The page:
Hurricane Earl watches for VA/MD/DE beaches
Earl's strongest winds to likely remain offshore
As of 11 a.m., Hurricane Earl was positioned 725 miles south southeast of Cape Hatteras and is moving northwest at 17 mph. Most computer models continue to indicate Earl will remain offshore though a couple have the center briefly passing over the North Carolina outer banks, where a hurricane warning is in effect. A hurricane watch covers the VA/MD/DE beaches. Earl's maximum sustained winds are 125 mph, down from 135 mph this yesterday -- making it a Category 3 storm.
Significant marine impacts are expected along many mid-Atlantic coastal locations with rough seas and dangerous rip currents. Despite its weakening, since Earl is a rather large hurricane, tropical-storm force wind gusts in rain squalls will likely brush the Outer Banks for several hours very early Friday morning. High seas up to 25 feet are possible just offshore of the Outer Banks (10-15 feet offshore VA/MD/DE beaches) with significant ocean overwash and sound-side flooding.
For the VA/MD/DE beaches, impacts will likely be less pronounced but not insignificant. Some showers and wind gusts to tropical-storm force are possible late Thursday night into Friday, with strong wave action, dangerous rip currents, and the possibility of minor coastal flooding. Though a hurricane watch has been issued for the VA/MD/DE beaches, hurricane force winds are not especially likely there unless the storm shifts west.
For the immediate D.C. metro region, the National Weather Service Office in Sterling, Va. summarizes the threat accordingly:
3AM EARLY FRIDAY MORNING UNTIL 3 PM FRIDAY AFTERNOON HURRICANE EARL WILL MAKE ITS CLOSEST PASS BY OUR AREA. HOW CLOSE IT COMES WILL DETERMINE OUR IMPACT. IF THE STORM STAYS ON ITS CURRENT FORECAST TRACK WELL OFFSHORE ... OUR IMPACTS WILL BE MINIMAL. HOWEVER IT SHOULD BE NOTED THAT THIS IS A VERY POWERFUL HURRICANE...ANY ADJUSTMENT OF THE FORECAST TRACK TO THE WEST OVER THE NEXT 48 HOURS WILL QUICKLY RAMP UP THE IMPACT TO OUR AREA. EVERYONE NEEDS TO STAY INFORMED ON THIS STORM AND READY TO REACT UNTIL IT PASSES. THIS IS ESPECIALLY TRUE FOR THOSE GOING TO THE BEACHES EARLY THIS HOLIDAY WEEKEND.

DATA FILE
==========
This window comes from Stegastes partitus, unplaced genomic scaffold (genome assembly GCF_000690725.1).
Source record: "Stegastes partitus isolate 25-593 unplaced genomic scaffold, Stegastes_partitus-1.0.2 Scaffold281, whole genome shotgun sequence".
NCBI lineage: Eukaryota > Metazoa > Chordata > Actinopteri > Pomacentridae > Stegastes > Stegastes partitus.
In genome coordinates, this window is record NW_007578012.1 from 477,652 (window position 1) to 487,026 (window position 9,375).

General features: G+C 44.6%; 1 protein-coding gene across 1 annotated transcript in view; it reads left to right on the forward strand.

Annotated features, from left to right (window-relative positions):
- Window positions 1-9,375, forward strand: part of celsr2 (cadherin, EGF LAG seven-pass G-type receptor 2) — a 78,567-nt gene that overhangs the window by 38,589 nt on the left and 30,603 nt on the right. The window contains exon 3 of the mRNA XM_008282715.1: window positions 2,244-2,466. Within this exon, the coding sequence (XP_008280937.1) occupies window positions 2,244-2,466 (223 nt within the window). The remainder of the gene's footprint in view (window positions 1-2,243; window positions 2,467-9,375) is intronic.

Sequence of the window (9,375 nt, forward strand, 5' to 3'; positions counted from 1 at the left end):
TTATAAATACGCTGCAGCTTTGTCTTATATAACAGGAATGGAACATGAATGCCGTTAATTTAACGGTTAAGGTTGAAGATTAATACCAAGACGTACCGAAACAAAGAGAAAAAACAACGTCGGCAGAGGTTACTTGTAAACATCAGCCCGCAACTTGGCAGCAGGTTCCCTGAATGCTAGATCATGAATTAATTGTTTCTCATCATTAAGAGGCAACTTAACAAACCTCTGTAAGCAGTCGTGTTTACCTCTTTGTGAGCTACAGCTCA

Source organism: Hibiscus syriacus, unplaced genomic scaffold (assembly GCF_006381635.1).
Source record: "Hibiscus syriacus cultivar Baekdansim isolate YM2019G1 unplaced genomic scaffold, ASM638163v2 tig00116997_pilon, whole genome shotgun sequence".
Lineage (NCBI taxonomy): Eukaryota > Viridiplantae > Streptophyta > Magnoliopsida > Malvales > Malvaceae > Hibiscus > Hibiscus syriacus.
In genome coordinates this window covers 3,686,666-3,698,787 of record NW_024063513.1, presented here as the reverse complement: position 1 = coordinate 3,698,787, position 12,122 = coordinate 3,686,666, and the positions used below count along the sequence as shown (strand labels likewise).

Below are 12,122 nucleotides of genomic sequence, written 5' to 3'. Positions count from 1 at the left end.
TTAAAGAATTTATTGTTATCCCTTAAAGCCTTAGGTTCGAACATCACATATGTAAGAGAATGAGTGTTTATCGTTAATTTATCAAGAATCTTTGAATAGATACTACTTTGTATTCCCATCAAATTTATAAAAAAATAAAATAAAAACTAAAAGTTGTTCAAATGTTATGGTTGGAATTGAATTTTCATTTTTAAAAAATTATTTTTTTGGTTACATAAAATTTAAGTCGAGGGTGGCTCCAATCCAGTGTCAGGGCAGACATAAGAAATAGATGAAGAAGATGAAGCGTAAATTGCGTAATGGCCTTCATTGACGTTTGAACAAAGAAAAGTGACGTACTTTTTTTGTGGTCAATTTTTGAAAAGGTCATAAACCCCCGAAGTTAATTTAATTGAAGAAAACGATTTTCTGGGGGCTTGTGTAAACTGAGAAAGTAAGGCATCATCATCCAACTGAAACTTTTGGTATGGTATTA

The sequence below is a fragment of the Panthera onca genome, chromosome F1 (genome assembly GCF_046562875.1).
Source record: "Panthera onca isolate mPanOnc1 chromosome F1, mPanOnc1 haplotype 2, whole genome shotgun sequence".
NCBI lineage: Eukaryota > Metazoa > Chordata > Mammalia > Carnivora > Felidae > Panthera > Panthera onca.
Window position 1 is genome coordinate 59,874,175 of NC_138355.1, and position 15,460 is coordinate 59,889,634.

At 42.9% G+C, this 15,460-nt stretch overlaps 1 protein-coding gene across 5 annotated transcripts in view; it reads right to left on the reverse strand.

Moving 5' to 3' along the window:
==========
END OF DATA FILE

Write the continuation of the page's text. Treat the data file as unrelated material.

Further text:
We concur with this assessment.
The track guidance, while remarkably consistent over the last couple of days given the characteristic uncertainty involved with forecasting a tropical cyclone's recurvature into the westerlies, continues to advertise a near miss. This is consistent with the theme our recent posts have presented; namely, that the core of Earl will likely remain offshore. The track models are clustered around the idea that Earl's eyewall will indeed recurve out to sea and miss the U.S. coastline, bypassing the eastern tip of the Outer Banks of North Carolina by roughly 100 miles at closest approach just after midnight Friday morning.
As Earl moves northward later Friday, the storm is still expected to remain off the Northeast U.S. Coast. The most recent hurricane tracks move Earl a little closer to coastal New England. Fortunately, cooler ocean waters and strengthening winds aloft should weaken Earl rapidly once it gets north of 40 degrees latitude (roughly the latitude of New York City). And though gusty winds of tropical storm strength and rain squalls may graze coastal New England late Friday, these conditions shouldn't last more than 6-8 hours given Earl's rapid movement away from the mainland.
During the past 18 hours, Earl's satellite presentation has exhibited progressively less symmetry. Looking more like a comma, and less like a circular buzzsaw, Earl appears to be battling with a hostile environment. Perhaps choking a bit on the extremely dry air surrounding its northern and western periphery (shown by the bronze shading in the given link), Earl's once coherent inner structure may be unraveling.
As mentioned in yesterday's update, the penetration of dry air into a tropical cyclone's primary circulation can indeed be damaging. Like an ice skater pulling her arms inward to spin faster, the intrusion of dry air can have the effect of pushing the arms back outward and slowing the rotation.
If that is indeed the case, and Earl is inhaling the arid surroundings, we may start to see a weakening trend that is irreversible. There is probably not enough time for it to reorganize and redevelop a resistance to the inward penetration of the Saharan Air Layer on its edges (this layer of desert-like air originated over the Saharan desert) before the ill effects of the wind shear associated with the incoming trough do their damage.
CWG's Jason Samenow contributed to this post
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